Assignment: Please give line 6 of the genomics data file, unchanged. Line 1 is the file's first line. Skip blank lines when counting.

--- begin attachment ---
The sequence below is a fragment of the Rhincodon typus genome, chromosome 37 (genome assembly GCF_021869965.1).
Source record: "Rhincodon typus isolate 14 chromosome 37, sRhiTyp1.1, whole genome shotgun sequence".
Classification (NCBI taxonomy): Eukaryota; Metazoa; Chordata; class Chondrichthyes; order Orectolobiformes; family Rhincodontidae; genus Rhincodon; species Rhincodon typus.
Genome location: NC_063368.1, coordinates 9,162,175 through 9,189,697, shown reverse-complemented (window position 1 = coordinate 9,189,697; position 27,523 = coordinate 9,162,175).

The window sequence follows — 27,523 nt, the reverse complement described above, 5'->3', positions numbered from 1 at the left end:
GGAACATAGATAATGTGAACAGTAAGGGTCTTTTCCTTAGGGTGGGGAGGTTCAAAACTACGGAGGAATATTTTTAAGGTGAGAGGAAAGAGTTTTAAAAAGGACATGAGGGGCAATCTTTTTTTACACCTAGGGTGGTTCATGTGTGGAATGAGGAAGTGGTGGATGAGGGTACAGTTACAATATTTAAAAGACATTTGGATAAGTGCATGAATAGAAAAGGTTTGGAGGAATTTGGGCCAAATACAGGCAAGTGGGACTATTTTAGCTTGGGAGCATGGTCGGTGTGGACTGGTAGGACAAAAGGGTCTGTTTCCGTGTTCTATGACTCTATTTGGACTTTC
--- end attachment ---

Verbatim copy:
GGAACATAGATAATGTGAACAGTAAGGGTCTTTTCCTTAGGGTGGGGAGGTTCAAAACTACGGAGGAATATTTTTAAGGTGAGAGGAAAGAGTTTTAAAAAGGACATGAGGGGCAATCTTTTTTTACACCTAGGGTGGTTCATGTGTGGAATGAGGAAGTGGTGGATGAGGGTACAGTTACAATATTTAAAAGACATTTGGATAAGTGCATGAATAGAAAAGGTTTGGAGGAATTTGGGCCAAATACAGGCAAGTGGGACTATTTTAGCTTGGGAGCATGGTCGGTGTGGACTGGTAGGACAAAAGGGTCTGTTTCCGTGTTCTATGACTCTATTTGGACTTTC